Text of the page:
Who and What

My name is Hailey and my grandfather is a farmer. I'm the 7th generation to live on the family farm, and my babies (when the time comes) are going to be the 8th. My husband and I are even renovating a trailer on my grandparent's farm so we can move back to the family farm sooner. This blog encompasses the things that are important to me. These things are:

~Special Education
~ADHD, including my own battle with it over the years. It's now my superpower.
~Farm Life
~Equal rights for women.
~Goal setting
~Fitness and health
~Financial Stability
~Personal Happiness

Sunday, November 30, 2014

Life with Only 15 Things: A Consideration

I was on Pinterest the other day looking for blog inspiration, when I cam across the image of a man who supposedly only owns 15 things, other than his undergarments. My first thought was, wonder how they're calculating things? I mean, if he buys toilet paper for his apartment, technically he owns the toilet paper so does that count? And my second thought was, dang, that guy must do laundry every other day. But my random ramblings and curiosities aside, it did get me to wondering what I would choose if I could own only 15 things.

First and foremost, let me explain how I am defining 15 things. First of all, I am not counting my jewelry. If you count all the pieces of jewelry I wear as individual pieces, that's nine things, and I never take it off or put new on, so I almost feel it doesn't count. Secondly, I am not counting anything that is rapidly disposable. Shampoo, soap, toilet paper, not counting it. Anything with a soul of it's own, like my dogs, not counting them, or their belongings. As far as I'm concerned, those guys are separate entities. There are probably other things I'm not factoring in, but let's just go with it for the moment. If I could only have 15 things, here is what I THINK I would choose.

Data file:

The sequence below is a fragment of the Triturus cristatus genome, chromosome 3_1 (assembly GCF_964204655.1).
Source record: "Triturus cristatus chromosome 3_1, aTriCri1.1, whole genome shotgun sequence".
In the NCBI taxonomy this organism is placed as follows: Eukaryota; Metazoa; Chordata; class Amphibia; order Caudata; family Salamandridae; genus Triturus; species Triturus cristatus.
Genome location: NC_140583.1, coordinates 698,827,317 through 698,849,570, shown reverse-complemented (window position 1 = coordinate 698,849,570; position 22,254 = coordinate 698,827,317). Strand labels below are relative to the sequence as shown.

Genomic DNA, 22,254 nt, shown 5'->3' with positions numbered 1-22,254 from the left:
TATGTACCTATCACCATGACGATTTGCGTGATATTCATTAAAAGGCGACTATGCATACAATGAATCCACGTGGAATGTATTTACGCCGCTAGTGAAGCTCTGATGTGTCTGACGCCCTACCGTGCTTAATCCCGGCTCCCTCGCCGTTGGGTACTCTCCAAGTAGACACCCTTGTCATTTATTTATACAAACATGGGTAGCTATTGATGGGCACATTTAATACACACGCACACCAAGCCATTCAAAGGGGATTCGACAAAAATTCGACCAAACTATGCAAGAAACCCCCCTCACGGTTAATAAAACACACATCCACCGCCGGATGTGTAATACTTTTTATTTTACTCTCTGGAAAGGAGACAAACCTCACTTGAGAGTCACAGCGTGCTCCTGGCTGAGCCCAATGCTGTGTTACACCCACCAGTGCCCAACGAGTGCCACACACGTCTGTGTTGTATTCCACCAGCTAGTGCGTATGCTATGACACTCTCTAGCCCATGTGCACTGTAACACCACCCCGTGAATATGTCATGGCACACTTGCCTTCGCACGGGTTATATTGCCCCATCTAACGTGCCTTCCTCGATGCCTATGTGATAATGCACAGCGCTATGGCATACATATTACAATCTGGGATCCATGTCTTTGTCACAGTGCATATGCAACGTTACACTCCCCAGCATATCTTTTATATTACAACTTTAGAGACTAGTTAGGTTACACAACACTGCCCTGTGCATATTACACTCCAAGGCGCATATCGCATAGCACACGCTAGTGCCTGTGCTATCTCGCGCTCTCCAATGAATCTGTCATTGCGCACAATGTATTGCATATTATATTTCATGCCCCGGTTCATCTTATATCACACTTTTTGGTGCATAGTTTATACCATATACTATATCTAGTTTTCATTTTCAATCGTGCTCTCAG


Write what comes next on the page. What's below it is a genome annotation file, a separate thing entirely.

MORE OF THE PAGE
1. My stuffed animal, Clowndog, that I've had since infancy. Yeah, that thing is not going anywhere. He's worn out and pitiful and I don't care. I would actually be fairly traumatized if he were to become irreparably lost and damaged, probably illogically so. 
  2. My dad's Lynchburg College shirt. It's ridiculously soft, older than I am, and my favorite thing to sleep in. I may be a clothes horse, but that one will never get thrown out. 
  3. My High Spirits farm baseball cap. My husband had it made for me before we even started dating, and it's a reminder to me that he believed in our dream from day one. 
  4. My computer. Maybe it's tacky to choose a piece of technology, but my computer allows me to reach out to the world in a constructive way. 
  5. At least one pair of pink cowboy boots. I'm not fussy over which pair, I just want to always have one. They're part of my identity. 
  6. My sewing machine. I find using it to be cathartic and relaxing, so I'd be very hesitant to give that up. 
  7. My piggy bank, which is significant for two reasons. One, Brad and I each made one on one of our first dates and two, they represent how tiny savings can add up to big things, which is one of our core beliefs. 
  8. My Virginia Tech sweatshirt that my grandfather pulled off his own back to give me the day I got accepted. I don't think I've ever seen him so proud. 
  9. Any super comfortable pair of jeans that make my butt look fabulous. I have a few, and I'm not choosy as to which one, I just know I need a pair. 
  10. The t-shirt quilt my mother and I made together when I was getting ready to go to college. 
  11. A pair of footie pajamas, which Brad buys me every year around my birthday or Christmas, but always in between, so he can say it was just because. 
  12. The roofing shingle that came off of the roof at my mother's office and was painting with our wedding symbol by my mother's best friend, Juanita. 
  13. My mother's box of wishes for me that she gave to me on my wedding day.
  14. The silver dollar that my father gave me to carry in the pocket of my wedding dress the night of my rehearsal dinner. 
  15. My wedding box, which is technically more than one thing, but contains memories of so much love, I cannot begin to decide which parts are the most important.
As I look at these things written down, I realize it is fairly reflective of my values. Enough clothing to keep warm and a lot of loving memories. 

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